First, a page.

Saturday, June 14, 2008

Cafe Fanny

Whenever I move to a new city, I like to familiarize myself with the places that are truly instrumental to my health and happiness – local bakeries. I don’t care what anyone says, Bakery Tours are the best way to acquaint oneself with a town. How could anyone doubt the benefits of a little exploration and a lot of baked goods? Since I moved to the bay area, I’ve been slacking on the bakery tour because I already knew of one bakery whose pastries I’d come to worship over the years. This entry is not about that bakery. Instead, I found today’s destination as an assignment from my dad, whose food research rivals those who actually get paid to do it. So, I took myself to Café Fanny. It’s not so much of a bakery as an eatery, or some synonymous word for “cute little place that serves somewhat pretentious but very tasty food.” For more on the establishment and its history, check out their website here.

Not to keep you in suspense, I’ll give the brief version right now: great breakfast place for a very European-feeling poached egg on toast and a latte that’s served in a bowl instead of (gasp) a mug with any sort of handle. Would I recommend it to people? Certainly, though it seems best for an individual or group of two, rather than a family or party of friends. Would I go again? I’ve almost undoubtedly found a new place for my weekend café rotation. Are the baked goods exquisite? To be honest, those showcased in the café seemed under-emphasized, but that’s because the café is situated directly next door to Acme Bread, which provides both sweet and savory delights that will send any bread appreciator (there should be a term for it – a “panthusiast”?) into raptures.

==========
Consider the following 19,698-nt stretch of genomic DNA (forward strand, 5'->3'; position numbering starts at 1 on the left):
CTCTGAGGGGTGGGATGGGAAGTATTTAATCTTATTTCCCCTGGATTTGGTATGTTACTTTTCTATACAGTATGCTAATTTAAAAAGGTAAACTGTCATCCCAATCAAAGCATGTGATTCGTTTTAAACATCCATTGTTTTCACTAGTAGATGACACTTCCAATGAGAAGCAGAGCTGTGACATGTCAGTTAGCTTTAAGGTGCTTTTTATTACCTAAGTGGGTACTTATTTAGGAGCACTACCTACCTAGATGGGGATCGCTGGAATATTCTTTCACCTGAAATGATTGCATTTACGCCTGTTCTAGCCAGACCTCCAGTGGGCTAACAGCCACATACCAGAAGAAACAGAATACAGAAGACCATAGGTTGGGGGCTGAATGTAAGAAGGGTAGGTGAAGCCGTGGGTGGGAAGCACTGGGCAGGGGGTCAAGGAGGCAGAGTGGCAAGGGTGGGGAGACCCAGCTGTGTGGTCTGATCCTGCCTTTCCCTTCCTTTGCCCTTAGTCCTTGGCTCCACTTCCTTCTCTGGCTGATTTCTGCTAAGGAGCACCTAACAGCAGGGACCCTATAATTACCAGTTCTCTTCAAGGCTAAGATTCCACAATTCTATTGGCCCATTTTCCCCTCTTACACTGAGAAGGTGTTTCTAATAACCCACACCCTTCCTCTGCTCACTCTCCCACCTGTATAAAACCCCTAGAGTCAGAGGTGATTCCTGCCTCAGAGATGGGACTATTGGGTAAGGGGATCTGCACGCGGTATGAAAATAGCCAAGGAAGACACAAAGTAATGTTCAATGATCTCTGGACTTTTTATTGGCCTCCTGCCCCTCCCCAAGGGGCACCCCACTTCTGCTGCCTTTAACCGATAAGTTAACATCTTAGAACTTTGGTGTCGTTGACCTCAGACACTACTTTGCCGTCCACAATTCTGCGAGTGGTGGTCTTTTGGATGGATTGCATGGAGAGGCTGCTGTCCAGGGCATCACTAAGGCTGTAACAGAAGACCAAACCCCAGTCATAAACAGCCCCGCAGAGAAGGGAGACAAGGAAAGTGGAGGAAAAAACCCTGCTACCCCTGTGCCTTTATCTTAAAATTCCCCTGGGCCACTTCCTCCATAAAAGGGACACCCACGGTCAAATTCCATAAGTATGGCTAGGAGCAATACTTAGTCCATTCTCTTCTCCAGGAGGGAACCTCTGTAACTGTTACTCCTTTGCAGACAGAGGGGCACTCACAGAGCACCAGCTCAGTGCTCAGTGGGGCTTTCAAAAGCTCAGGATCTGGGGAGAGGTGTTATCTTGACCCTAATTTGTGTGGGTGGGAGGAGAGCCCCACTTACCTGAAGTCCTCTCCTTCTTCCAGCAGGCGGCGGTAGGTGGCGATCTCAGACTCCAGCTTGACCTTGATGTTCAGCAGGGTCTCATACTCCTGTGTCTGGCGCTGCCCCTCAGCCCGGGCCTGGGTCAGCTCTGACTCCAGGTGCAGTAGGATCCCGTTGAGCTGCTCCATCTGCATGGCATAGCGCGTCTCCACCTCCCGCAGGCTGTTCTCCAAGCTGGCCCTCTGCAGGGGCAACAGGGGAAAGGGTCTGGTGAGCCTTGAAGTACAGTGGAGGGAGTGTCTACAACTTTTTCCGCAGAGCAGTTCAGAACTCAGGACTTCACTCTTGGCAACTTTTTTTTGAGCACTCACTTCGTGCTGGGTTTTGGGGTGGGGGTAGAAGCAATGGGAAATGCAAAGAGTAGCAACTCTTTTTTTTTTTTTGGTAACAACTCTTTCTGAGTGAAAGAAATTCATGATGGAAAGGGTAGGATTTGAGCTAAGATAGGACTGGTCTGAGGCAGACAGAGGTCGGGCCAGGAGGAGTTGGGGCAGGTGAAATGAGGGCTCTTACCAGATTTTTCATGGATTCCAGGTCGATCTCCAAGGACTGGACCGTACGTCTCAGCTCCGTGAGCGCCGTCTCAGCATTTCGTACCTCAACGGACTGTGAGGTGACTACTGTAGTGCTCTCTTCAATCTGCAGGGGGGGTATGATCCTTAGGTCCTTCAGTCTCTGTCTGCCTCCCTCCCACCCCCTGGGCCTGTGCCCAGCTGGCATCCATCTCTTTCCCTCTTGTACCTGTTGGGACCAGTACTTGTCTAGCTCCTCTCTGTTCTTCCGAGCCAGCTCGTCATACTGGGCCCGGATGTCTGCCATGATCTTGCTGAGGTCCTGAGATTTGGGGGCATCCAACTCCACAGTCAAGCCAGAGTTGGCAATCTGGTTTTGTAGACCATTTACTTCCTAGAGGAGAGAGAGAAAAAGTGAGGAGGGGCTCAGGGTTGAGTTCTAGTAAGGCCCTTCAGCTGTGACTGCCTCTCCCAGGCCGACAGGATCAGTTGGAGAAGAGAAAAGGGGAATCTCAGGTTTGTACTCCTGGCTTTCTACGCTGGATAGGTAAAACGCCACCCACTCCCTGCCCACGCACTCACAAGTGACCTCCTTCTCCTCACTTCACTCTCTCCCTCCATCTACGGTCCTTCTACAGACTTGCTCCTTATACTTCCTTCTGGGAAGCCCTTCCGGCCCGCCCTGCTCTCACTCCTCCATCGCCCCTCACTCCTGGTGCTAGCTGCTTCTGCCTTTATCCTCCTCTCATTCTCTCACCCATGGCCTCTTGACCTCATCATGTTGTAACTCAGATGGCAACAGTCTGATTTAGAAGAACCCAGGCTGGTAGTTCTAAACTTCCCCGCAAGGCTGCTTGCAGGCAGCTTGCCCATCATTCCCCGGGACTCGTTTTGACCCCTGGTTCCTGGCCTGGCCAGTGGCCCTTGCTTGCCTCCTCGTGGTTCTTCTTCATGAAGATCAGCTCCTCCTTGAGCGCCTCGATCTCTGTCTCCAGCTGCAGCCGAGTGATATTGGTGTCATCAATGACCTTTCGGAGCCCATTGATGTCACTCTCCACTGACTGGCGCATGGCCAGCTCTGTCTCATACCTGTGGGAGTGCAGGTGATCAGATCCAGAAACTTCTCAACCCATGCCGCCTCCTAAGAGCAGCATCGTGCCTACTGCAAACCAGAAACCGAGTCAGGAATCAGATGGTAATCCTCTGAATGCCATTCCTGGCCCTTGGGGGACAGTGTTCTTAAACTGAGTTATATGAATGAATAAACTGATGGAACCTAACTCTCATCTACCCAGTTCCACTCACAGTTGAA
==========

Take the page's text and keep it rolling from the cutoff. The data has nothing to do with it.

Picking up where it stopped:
People around the bay area are very into their food, and I shant deny that there is a certain level of snobbery in all of Berkeley when it comes to eating. But that being said, Café Fanny is surprisingly accessible – at least, until the crowds show up (for me that was about 10:30 on a Saturday morning). Don’t bother asking for a nonfat latte, though, because they only have lowfat milk. So if you’re jonesing for a highly customized but high-quality cup of coffee, any nearby Peet’s Coffee is still your best bet. From a practical perspective, it’s best to arrive on the early side if you’re going for breakfast and don’t feel like standing in line. Standing at the counter to enjoy your steel-cut oatmeal or your buckwheat crepe with fruit and organic yogurt is definitely the preferred option. I ordered poached eggs on toast which, as you can see, were perfectly formed (and as you can’t see, were perfectly cooked – hooray). If you’ve ordered coffee, it will arrive at the counter almost certainly long before your food, so you have something to sip as you wait. My latte was soothing and not at all bitter, but also not extraordinarily hot. Keep in mind, I’m biased, and would rather scald myself on a drink that have it lukewarm. But its heat level was fine when I started drinking it – the large surface area of the bowl was certainly the cause of the heat dissipation over time.

The poached eggs arrived on beautiful buttered toast with a bit of salt and pepper sprinkled on top. The bread is a marvel in itself, certainly. And Café Fanny’s eggs were just what I wanted, though I am anxious to try the oatmeal next time. All in all, I greatly enjoyed the eating experience, topped off by a small “rye raisin rabbit” (a rye bun with raisins in it) from the Acme Bread bakery next door. Altogether, my latte and poached eggs ($6.25 by themselves) totaled up to $10.88, which I found reasonable, but I’ll probably just get food next time and enjoy a coffee afterwards.

No comments: